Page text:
According to Federal Child Support Guidelines, judges have the burden of setting the amount of child support. A judge then must decide the appropriate amount of child support in each specific case.
To figure out the amount of support for stepchildren, judges consult the federal child support tables. They also consider the legal duties of natural parents in addition to the duties of the stepparent.
Stepparent vs. Biological Parent Child Support Obligations
According to Canada's child support guidelines, the legal obligation to pay child support for one child can apply to more than one parent. A stepparent can pay child support in circumstances where a biological parent is already doing so.
In some provinces, the stepparent's child support obligations come second to the child support obligations of the biological parent. In certain cases, stepparents are not required to pay support unless the biological parent fails to.
The goal is always that the child support is an amount that is reasonable for the child's support, maintenance, and education.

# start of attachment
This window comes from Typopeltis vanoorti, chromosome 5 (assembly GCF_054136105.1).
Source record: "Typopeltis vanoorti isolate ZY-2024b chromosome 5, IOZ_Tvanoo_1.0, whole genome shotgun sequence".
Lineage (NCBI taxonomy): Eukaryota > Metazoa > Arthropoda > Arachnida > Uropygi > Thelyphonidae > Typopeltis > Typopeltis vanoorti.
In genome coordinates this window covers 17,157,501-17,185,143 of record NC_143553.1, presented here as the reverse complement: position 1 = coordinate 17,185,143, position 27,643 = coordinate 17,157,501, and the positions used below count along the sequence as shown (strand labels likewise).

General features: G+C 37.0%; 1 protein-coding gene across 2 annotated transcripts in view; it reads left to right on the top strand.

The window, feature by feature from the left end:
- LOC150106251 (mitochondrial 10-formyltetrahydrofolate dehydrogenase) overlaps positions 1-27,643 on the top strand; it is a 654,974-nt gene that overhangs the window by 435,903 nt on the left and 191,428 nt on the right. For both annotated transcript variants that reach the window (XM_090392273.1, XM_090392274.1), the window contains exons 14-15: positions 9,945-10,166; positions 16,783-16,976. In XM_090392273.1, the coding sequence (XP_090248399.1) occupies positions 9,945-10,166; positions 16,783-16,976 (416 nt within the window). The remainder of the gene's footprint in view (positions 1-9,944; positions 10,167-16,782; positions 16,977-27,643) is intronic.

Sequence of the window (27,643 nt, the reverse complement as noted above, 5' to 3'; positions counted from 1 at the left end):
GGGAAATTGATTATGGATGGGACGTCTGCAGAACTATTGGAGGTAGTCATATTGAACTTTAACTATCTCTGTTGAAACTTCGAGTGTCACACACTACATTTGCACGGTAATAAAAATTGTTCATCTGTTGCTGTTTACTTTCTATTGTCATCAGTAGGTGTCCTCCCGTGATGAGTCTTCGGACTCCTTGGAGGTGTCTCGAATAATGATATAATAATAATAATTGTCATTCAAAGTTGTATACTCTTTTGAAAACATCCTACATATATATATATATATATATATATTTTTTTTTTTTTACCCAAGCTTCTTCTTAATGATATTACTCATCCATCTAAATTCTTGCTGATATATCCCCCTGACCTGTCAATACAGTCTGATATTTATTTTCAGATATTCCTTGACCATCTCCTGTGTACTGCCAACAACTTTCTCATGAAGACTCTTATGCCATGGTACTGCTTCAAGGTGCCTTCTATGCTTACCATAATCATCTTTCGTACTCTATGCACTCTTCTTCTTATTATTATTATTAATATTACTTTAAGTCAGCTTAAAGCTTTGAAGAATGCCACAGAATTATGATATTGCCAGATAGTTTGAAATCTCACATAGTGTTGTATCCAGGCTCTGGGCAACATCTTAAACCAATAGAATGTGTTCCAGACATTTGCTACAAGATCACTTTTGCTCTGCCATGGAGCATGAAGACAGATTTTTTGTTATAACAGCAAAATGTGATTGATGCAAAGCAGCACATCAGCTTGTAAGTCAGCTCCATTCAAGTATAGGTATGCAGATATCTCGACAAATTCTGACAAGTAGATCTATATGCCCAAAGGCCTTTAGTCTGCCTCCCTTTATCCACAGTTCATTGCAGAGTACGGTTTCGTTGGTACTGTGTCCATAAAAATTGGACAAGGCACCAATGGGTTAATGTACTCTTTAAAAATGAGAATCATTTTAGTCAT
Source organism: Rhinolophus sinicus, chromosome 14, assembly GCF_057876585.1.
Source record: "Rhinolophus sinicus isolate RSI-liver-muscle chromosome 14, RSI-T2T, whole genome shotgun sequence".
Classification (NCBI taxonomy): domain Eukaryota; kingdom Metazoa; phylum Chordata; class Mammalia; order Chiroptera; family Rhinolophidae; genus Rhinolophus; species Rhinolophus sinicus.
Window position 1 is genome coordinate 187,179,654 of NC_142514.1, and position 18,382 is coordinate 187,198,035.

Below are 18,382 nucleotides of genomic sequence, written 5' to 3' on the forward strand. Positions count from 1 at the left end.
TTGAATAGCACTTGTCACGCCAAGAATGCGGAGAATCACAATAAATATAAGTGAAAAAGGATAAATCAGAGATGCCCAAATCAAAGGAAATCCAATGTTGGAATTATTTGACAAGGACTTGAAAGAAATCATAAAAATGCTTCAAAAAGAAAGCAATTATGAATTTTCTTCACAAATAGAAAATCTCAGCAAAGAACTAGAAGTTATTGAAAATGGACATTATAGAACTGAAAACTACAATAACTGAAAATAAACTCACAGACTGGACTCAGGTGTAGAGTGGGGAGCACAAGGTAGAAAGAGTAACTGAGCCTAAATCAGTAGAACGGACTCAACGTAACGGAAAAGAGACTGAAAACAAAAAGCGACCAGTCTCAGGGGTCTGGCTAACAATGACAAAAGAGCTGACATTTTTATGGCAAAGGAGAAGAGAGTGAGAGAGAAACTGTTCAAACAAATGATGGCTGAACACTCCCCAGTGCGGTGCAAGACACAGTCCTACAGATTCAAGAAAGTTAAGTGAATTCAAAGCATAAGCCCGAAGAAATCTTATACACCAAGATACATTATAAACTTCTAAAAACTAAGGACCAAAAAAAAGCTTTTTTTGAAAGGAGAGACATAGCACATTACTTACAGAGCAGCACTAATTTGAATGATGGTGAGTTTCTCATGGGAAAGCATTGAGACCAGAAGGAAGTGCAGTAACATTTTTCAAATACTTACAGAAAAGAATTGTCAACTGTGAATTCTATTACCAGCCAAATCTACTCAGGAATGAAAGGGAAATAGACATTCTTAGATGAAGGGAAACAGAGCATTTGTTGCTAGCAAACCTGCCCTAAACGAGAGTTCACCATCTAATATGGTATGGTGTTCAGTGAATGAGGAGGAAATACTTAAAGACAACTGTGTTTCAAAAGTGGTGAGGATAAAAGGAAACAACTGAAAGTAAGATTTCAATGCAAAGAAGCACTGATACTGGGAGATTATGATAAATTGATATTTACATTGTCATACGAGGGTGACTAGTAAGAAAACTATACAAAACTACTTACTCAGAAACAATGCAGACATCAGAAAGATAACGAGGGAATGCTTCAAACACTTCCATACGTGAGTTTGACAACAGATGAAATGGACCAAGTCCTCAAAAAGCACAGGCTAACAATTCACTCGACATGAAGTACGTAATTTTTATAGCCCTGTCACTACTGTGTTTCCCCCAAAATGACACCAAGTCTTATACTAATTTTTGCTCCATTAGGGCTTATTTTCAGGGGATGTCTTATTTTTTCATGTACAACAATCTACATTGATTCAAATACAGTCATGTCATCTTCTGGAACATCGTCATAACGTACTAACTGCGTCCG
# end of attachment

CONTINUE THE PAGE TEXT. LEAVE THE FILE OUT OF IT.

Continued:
In most cases, the amount of child support the court requires of the stepparent may be different from what the biological parent pays. It may also be different from the amount set out by the federal child support tables.
This is because the law does not say how much a stepparent should pay when the child's absent biological parent is not paying the full amount.
Some judges will use the child support tables and recommend the stepparent pays the difference. They subtract what the absent biological parent is paying from the required amount.
Another judge may require the stepparent to pay the full amount. How the judge rules is dependent on the unique details of the family's situation. Here are some of the approaches a judge might take in calculating child support: